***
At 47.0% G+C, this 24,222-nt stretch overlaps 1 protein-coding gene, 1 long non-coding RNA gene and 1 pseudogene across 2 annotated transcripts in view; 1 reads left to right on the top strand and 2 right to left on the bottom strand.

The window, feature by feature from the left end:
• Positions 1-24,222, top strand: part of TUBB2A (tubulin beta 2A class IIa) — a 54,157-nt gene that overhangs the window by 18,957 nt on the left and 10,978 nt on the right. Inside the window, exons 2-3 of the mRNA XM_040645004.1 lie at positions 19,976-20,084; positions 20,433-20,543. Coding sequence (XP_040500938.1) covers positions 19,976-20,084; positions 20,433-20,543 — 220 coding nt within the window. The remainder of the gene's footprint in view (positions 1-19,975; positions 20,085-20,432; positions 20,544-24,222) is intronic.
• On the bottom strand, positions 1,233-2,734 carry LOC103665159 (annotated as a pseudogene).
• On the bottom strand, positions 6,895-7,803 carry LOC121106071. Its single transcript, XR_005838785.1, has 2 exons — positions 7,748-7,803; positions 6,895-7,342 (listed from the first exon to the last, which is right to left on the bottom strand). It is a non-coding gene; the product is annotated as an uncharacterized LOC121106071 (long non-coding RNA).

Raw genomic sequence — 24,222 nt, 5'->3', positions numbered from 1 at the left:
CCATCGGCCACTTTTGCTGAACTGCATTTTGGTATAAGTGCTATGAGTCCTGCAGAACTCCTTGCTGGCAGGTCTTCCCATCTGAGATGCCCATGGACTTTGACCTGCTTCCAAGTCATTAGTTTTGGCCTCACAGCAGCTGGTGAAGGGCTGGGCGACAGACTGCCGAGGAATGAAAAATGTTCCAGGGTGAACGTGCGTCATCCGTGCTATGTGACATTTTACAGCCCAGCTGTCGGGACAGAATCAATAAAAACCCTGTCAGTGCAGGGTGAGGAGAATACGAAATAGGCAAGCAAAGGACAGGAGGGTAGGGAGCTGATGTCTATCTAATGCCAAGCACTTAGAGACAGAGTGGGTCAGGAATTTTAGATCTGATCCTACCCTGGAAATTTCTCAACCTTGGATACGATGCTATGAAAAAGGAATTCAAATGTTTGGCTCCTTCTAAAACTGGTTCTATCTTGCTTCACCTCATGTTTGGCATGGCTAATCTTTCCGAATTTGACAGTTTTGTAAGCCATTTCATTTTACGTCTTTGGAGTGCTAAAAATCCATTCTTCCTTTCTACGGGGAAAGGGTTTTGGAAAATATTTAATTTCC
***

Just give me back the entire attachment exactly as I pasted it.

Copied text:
At 47.0% G+C, this 24,222-nt stretch overlaps 1 protein-coding gene, 1 long non-coding RNA gene and 1 pseudogene across 2 annotated transcripts in view; 1 reads left to right on the top strand and 2 right to left on the bottom strand.

The window, feature by feature from the left end:
• Positions 1-24,222, top strand: part of TUBB2A (tubulin beta 2A class IIa) — a 54,157-nt gene that overhangs the window by 18,957 nt on the left and 10,978 nt on the right. Inside the window, exons 2-3 of the mRNA XM_040645004.1 lie at positions 19,976-20,084; positions 20,433-20,543. Coding sequence (XP_040500938.1) covers positions 19,976-20,084; positions 20,433-20,543 — 220 coding nt within the window. The remainder of the gene's footprint in view (positions 1-19,975; positions 20,085-20,432; positions 20,544-24,222) is intronic.
• On the bottom strand, positions 1,233-2,734 carry LOC103665159 (annotated as a pseudogene).
• On the bottom strand, positions 6,895-7,803 carry LOC121106071. Its single transcript, XR_005838785.1, has 2 exons — positions 7,748-7,803; positions 6,895-7,342 (listed from the first exon to the last, which is right to left on the bottom strand). It is a non-coding gene; the product is annotated as an uncharacterized LOC121106071 (long non-coding RNA).

Raw genomic sequence — 24,222 nt, 5'->3', positions numbered from 1 at the left:
CCATCGGCCACTTTTGCTGAACTGCATTTTGGTATAAGTGCTATGAGTCCTGCAGAACTCCTTGCTGGCAGGTCTTCCCATCTGAGATGCCCATGGACTTTGACCTGCTTCCAAGTCATTAGTTTTGGCCTCACAGCAGCTGGTGAAGGGCTGGGCGACAGACTGCCGAGGAATGAAAAATGTTCCAGGGTGAACGTGCGTCATCCGTGCTATGTGACATTTTACAGCCCAGCTGTCGGGACAGAATCAATAAAAACCCTGTCAGTGCAGGGTGAGGAGAATACGAAATAGGCAAGCAAAGGACAGGAGGGTAGGGAGCTGATGTCTATCTAATGCCAAGCACTTAGAGACAGAGTGGGTCAGGAATTTTAGATCTGATCCTACCCTGGAAATTTCTCAACCTTGGATACGATGCTATGAAAAAGGAATTCAAATGTTTGGCTCCTTCTAAAACTGGTTCTATCTTGCTTCACCTCATGTTTGGCATGGCTAATCTTTCCGAATTTGACAGTTTTGTAAGCCATTTCATTTTACGTCTTTGGAGTGCTAAAAATCCATTCTTCCTTTCTACGGGGAAAGGGTTTTGGAAAATATTTAATTTCC